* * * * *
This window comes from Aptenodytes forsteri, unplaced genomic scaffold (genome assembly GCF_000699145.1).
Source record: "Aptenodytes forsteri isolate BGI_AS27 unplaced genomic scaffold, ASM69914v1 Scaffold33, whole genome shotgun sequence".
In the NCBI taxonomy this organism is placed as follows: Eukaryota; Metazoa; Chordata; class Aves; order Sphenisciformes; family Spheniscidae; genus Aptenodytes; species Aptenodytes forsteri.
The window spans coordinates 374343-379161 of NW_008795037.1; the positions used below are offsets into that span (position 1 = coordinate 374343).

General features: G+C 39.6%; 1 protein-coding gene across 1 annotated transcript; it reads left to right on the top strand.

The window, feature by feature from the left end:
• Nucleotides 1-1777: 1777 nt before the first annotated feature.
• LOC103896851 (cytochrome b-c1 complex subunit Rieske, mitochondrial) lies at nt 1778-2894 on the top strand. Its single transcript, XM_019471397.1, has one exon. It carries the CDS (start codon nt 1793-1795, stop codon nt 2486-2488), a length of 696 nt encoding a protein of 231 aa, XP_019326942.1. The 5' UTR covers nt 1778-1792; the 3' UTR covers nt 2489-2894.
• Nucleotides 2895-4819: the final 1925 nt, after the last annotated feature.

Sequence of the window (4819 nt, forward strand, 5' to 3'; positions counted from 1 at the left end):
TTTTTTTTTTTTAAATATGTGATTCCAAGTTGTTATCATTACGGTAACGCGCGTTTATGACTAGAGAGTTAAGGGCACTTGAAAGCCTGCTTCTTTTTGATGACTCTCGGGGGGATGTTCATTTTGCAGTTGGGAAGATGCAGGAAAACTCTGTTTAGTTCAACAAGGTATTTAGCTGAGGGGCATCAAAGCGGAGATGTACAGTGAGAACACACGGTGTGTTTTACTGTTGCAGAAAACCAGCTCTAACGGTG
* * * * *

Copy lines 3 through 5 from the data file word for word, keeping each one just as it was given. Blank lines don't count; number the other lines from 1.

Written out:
In the NCBI taxonomy this organism is placed as follows: Eukaryota; Metazoa; Chordata; class Aves; order Sphenisciformes; family Spheniscidae; genus Aptenodytes; species Aptenodytes forsteri.
The window spans coordinates 374343-379161 of NW_008795037.1; the positions used below are offsets into that span (position 1 = coordinate 374343).

General features: G+C 39.6%; 1 protein-coding gene across 1 annotated transcript; it reads left to right on the top strand.